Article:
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‘Psychological first aid’ helping Türkiye quake survivors deal with mental health impact

As the earthquake response in southern Türkiye moves toward rebuilding and rehabilitation, a key priority is the mental health of the millions impacted by the disaster.

Scores of teams are working in hundreds of tent and container cities established across the affected region, trying to help survivors deal with pain and loss of unimaginable proportions.

The focus has been on “psychological first aid,” according to Hatice Cagil, a young counseling psychologist.

“Watch, listen, and connect. That is how we summarize psychological first aid,” she told Anadolu at a tent city currently home to hundreds of survivors in the province of Adiyaman.

“Our aim is to understand what people need. We have to really hear what they are saying, and even what they are unable to express at the moment. There also needs to be a bond of trust, to let them know that we are here for them.”

Respect for space and privacy is crucial, and survivors should not feel pressured to share in any way, she explained.

“What happened here was tough for everyone. People are now getting to a point where they are able to tell us what they’ve been through,” said Cagil, who is part of a 16-member team working with people living in more than 300 tents.

Over in Islahiye, a district of Gaziantep province that was ravaged by the twin tremors, clinical psychologist Can Ahmet Boz is deployed at a container city currently home to hundreds.

He used an analogy to explain his team’s work: “It’s like bleeding, actually, when you cut your hand. It’s now just over a month and this is the acute period for traumatic events. We first have to stop the bleeding and dress the wound before the actual healing begins.”

Identifying the “strengths and resources” of every individual is a primary objective, but how that is done differs vastly for adults and children, said Boz, who is part of a team from the Hasan Kalyoncu University in Gaziantep.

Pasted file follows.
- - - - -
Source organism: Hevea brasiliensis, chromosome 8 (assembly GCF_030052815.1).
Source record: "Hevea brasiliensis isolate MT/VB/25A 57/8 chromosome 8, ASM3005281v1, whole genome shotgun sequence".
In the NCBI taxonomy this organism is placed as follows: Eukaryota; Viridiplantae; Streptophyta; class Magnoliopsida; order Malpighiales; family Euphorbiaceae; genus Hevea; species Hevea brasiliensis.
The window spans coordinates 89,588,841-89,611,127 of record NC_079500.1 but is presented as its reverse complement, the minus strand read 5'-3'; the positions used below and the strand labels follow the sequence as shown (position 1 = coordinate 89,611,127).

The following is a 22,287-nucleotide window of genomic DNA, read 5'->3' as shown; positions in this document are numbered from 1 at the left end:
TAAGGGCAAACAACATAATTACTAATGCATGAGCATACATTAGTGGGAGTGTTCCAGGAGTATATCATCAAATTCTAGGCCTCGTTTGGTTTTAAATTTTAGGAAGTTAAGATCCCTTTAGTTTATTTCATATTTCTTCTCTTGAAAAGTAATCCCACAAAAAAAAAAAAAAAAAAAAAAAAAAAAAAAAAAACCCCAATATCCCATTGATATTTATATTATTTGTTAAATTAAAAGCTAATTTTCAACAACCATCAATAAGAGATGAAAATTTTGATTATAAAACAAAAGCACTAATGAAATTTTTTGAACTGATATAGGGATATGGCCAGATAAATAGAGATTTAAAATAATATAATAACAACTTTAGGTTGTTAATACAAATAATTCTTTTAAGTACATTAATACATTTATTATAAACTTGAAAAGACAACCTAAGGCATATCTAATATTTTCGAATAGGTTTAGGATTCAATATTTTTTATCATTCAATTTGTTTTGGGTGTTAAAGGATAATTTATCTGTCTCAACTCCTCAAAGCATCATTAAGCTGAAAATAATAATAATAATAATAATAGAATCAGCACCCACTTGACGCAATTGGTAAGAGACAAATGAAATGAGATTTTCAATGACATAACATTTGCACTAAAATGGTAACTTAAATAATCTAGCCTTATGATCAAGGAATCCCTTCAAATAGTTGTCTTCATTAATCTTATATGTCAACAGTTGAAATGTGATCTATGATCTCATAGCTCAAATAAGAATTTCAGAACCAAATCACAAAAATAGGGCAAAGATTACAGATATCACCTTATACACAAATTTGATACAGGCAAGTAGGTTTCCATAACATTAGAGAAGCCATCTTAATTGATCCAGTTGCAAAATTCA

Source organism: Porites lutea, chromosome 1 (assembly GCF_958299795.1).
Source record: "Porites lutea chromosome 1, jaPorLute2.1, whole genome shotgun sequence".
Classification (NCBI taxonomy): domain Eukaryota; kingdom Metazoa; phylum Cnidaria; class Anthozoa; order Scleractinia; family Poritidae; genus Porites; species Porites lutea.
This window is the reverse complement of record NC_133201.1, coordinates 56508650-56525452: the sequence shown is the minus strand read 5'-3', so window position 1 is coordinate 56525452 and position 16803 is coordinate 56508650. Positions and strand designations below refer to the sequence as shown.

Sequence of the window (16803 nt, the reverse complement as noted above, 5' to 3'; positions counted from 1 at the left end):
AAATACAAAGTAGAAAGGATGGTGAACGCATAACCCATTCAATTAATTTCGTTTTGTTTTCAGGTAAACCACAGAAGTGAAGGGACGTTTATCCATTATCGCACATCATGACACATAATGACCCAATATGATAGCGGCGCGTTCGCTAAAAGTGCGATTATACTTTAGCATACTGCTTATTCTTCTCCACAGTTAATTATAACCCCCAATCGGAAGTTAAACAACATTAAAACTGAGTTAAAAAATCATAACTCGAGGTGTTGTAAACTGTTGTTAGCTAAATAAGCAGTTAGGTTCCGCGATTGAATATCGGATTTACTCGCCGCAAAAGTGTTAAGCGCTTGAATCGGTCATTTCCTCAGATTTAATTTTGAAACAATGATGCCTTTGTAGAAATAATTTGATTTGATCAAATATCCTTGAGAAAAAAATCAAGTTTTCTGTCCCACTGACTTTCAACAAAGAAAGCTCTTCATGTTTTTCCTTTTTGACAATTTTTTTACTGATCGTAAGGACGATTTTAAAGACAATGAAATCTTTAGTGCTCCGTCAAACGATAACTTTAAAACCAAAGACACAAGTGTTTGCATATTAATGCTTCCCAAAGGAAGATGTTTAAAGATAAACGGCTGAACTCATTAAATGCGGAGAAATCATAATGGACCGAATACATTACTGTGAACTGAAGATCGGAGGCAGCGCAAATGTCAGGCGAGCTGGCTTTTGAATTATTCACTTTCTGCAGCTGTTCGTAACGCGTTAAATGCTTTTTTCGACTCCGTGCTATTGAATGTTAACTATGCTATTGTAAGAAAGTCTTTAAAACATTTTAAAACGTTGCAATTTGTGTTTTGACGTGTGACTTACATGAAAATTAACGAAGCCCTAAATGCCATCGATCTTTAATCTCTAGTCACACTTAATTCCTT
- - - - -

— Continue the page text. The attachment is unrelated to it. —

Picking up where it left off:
“For adults, we have them over for tea or coffee and let them do the talking, if they want. Sometimes they say nothing, sometimes they break down and express what they’re feeling,” he explained, while also echoing Cagil’s words about not pressuring people to share.

There is a step-wise process for children that caters more to non-verbal communication, including drawing or painting, solving puzzles, and creativity with Lego and play dough, he added.

Both Cagil and Boz said the mental health impact of the disaster varies across age groups, though there are similar manifestations of trauma such as disrupted sleep patterns, anxiety, and other signs of post-traumatic stress disorder.

Cagil said her team has been surprised to see some children “recovering much faster” than expected.

“Among adolescents, there is a lot of anxiety about the future,” she said, citing examples of teenagers who “are unable to even leave their tents” and others who have developed problems such as bed-wetting.

“Adults and parents have to think about both themselves and children, so that’s an extra burden for them,” she added.

Despite the evident differences due to age, Boz said every person has certain in-built mechanisms to cope with trauma, and helping them access those remains the main task of any mental health support team.

“We are trying to find their coping strategies … They have the resources that can help them in difficult times,” he said.

“Later – maybe two or three weeks or a month – we will move on to the next part, which is psychotherapy. For now, we are trying to somehow prepare them for therapy,” he explained.

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